Submitted by Jennifer OHair on
By Jamie Ross, THC Historic Sites Collections Specialist
Ceramic fragments are one of the most common finds during archeological investigations. Ceramics, especially those fired at high temperatures, are extremely durable. They are able to hold up against weathering and can withstand being buried for long periods of time. Because of this, ceramics are an excellent artifact type to use for analysis. Archeologists can measure a type of ceramic’s frequency to determine the preferences of the area’s former inhabitants. These archeologists can also gauge the extent of trade networks or better understand food preparation, storage, and eating patterns. There are also some ceramics that enable archeologists to make more specific predictions.
Ceramic pieces that contain registry marks offer a great deal of information. Registry marks can be found impressed or stamped onto ceramic or glass, and they are an indication that the object was designed and manufactured in Britain between the years 1842–1883. The British Patent Office issued a diamond mark and registration number when manufacturers submitted their work for registration during that time period. These diamond marks indicate the class of the material, but they also indicate the exact date that the design was registered. The British National Archives retains a record to this day of all ceramics registered. Those records contain a sketch or picture of the pattern, the name and address of the designer, and the number of items being registered (known as a parcel or bundle). Willing researchers can discover a host of information from a small mark on a piece of pottery. When finding archeological remains with registry marks, an archeologist can assume that the object and the materials found around it were buried after the date on the ceramic fragment.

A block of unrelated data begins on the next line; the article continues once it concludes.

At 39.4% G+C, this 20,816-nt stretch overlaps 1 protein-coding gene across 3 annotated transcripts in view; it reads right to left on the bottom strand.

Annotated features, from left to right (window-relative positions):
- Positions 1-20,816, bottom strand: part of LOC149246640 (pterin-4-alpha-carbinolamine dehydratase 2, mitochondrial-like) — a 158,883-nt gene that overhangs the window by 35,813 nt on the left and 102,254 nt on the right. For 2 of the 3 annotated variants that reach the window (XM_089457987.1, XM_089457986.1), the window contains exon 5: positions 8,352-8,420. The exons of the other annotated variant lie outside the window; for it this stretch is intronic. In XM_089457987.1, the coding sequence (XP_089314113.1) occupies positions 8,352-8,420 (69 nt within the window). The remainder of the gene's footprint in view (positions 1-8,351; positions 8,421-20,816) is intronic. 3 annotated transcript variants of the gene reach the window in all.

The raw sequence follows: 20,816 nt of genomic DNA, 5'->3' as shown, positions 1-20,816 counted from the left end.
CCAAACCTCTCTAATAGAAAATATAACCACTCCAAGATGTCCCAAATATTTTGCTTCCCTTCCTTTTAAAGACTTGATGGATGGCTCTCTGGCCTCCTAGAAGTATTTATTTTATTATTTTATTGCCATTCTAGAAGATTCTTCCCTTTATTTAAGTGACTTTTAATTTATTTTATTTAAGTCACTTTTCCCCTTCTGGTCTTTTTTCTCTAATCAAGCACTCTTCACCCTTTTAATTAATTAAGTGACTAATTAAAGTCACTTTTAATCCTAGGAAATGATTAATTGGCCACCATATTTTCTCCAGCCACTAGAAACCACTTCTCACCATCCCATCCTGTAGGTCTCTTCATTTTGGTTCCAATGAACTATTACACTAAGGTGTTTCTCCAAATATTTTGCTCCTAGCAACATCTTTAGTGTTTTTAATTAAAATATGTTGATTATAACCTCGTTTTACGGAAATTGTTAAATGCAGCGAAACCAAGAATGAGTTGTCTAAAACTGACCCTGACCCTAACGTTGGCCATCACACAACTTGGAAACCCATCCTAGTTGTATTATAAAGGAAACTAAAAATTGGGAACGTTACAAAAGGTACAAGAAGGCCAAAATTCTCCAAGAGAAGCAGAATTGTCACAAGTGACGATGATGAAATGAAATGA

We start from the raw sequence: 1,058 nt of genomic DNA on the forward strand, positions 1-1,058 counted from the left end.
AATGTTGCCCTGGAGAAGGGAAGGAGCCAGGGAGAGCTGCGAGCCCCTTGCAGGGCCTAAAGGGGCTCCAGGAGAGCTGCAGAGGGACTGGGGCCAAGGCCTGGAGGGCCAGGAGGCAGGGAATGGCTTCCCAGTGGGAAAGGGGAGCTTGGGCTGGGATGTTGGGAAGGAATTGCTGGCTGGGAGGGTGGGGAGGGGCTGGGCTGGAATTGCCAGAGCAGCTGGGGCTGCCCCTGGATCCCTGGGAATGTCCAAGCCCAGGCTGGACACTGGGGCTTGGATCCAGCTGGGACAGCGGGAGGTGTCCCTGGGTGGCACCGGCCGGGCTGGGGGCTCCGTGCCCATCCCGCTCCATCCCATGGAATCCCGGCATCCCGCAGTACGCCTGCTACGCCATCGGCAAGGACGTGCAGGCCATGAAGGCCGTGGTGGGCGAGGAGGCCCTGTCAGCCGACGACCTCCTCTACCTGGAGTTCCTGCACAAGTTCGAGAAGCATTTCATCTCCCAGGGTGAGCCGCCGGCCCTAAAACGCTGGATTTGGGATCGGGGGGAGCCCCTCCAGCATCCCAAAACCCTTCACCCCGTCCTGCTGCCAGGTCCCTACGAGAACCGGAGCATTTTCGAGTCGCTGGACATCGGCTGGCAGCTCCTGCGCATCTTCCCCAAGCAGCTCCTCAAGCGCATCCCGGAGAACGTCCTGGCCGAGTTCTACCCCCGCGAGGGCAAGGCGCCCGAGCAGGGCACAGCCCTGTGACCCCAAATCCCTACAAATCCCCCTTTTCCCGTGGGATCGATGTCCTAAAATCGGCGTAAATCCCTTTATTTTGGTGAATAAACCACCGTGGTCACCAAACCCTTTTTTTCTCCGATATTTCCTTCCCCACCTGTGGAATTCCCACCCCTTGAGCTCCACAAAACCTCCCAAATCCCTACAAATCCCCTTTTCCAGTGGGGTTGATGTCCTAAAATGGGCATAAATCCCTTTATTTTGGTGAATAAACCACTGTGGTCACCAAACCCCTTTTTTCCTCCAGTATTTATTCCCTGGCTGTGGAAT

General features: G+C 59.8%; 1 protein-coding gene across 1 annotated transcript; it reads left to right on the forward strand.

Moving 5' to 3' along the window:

Other ceramic artifacts that yield a great deal of information are fragments found containing importer marks. Importer marks are different than ceramic maker’s marks, which provide information on who designed and manufactured a particular piece of pottery. Importer marks were impressed on pieces of ceramic to indicate for whom a piece of ceramic had been manufactured. Importer marks on various ironstone vessels and other objects indicated that the articles had been manufactured specifically for an overseas seller. These under-glaze marks were applied to show the buying public that a local merchant had a special relationship with English manufacturers. This special relationship could indicate that the importer may be able to buy and sell at lower prices or perhaps they were granted access to the latest styles. Finding an importer’s mark on a piece of ceramic sometimes allows archeologists to trace the artifact back to the very address of the shop where the piece was originally purchased. It also allows archeologists another opportunity to establish a date range for when the material was in circulation by establishing when the particular importer was in operation.
Only a small percentage of ceramic fragments can provide such revealing information. Finding registry marks and importer marks is rare, but it is always exiting when it does occur. Some archeological investigations generate thousands of ceramic sherds, none of which contain any markings to indicate specific dates. Instead, archeologists have to use other methods of analysis to determine when and where an artifact was produced or purchased. Dating material through ceramic markings is only one method out of many, but because it can sometimes be specific enough to place an object in a store window, it is one of the most satisfying.
For more information, see Ceramic Marks: Registration and Diamond Numbers and Queensware Direct from the Potteries: U.S. Importers of Staffordshire Ceramics in Antebellum America, 1820-1860 (PDF), a 2013 report by John A. Walthall.
For more information about the THC's curatorial work, visit the Curatorial Facility for Artifact Research.
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